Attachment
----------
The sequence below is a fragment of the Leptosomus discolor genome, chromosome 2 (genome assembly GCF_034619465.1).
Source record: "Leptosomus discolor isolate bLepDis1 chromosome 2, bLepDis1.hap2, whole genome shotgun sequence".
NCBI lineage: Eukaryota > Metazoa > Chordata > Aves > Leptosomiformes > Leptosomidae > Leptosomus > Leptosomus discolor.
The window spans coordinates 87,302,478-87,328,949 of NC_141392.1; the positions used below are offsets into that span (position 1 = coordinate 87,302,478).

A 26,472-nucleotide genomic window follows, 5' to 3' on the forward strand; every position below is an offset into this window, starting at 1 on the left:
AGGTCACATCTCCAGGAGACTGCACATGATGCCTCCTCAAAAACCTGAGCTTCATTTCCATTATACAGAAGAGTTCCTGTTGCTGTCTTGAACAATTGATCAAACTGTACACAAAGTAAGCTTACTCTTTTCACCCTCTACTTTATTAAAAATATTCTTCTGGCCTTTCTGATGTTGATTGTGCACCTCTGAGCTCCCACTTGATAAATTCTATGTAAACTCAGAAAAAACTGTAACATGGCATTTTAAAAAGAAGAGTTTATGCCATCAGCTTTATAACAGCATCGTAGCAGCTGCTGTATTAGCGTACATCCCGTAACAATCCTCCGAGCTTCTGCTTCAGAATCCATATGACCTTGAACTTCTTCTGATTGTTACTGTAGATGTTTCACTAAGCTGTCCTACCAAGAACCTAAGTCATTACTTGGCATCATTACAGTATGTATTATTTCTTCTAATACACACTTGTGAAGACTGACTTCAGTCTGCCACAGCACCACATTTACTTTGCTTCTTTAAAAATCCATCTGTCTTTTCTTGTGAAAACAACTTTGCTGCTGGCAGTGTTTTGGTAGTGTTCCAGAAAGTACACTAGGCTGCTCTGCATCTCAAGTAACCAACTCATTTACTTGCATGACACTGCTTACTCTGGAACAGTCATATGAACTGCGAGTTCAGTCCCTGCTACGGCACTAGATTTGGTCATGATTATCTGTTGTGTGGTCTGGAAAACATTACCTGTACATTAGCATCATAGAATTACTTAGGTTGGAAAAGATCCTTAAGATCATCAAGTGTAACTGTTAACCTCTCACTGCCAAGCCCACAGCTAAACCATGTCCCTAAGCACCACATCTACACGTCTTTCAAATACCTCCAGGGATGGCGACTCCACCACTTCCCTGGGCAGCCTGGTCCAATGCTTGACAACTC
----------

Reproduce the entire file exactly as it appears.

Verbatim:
The sequence below is a fragment of the Leptosomus discolor genome, chromosome 2 (genome assembly GCF_034619465.1).
Source record: "Leptosomus discolor isolate bLepDis1 chromosome 2, bLepDis1.hap2, whole genome shotgun sequence".
NCBI lineage: Eukaryota > Metazoa > Chordata > Aves > Leptosomiformes > Leptosomidae > Leptosomus > Leptosomus discolor.
The window spans coordinates 87,302,478-87,328,949 of NC_141392.1; the positions used below are offsets into that span (position 1 = coordinate 87,302,478).

A 26,472-nucleotide genomic window follows, 5' to 3' on the forward strand; every position below is an offset into this window, starting at 1 on the left:
AGGTCACATCTCCAGGAGACTGCACATGATGCCTCCTCAAAAACCTGAGCTTCATTTCCATTATACAGAAGAGTTCCTGTTGCTGTCTTGAACAATTGATCAAACTGTACACAAAGTAAGCTTACTCTTTTCACCCTCTACTTTATTAAAAATATTCTTCTGGCCTTTCTGATGTTGATTGTGCACCTCTGAGCTCCCACTTGATAAATTCTATGTAAACTCAGAAAAAACTGTAACATGGCATTTTAAAAAGAAGAGTTTATGCCATCAGCTTTATAACAGCATCGTAGCAGCTGCTGTATTAGCGTACATCCCGTAACAATCCTCCGAGCTTCTGCTTCAGAATCCATATGACCTTGAACTTCTTCTGATTGTTACTGTAGATGTTTCACTAAGCTGTCCTACCAAGAACCTAAGTCATTACTTGGCATCATTACAGTATGTATTATTTCTTCTAATACACACTTGTGAAGACTGACTTCAGTCTGCCACAGCACCACATTTACTTTGCTTCTTTAAAAATCCATCTGTCTTTTCTTGTGAAAACAACTTTGCTGCTGGCAGTGTTTTGGTAGTGTTCCAGAAAGTACACTAGGCTGCTCTGCATCTCAAGTAACCAACTCATTTACTTGCATGACACTGCTTACTCTGGAACAGTCATATGAACTGCGAGTTCAGTCCCTGCTACGGCACTAGATTTGGTCATGATTATCTGTTGTGTGGTCTGGAAAACATTACCTGTACATTAGCATCATAGAATTACTTAGGTTGGAAAAGATCCTTAAGATCATCAAGTGTAACTGTTAACCTCTCACTGCCAAGCCCACAGCTAAACCATGTCCCTAAGCACCACATCTACACGTCTTTCAAATACCTCCAGGGATGGCGACTCCACCACTTCCCTGGGCAGCCTGGTCCAATGCTTGACAACTC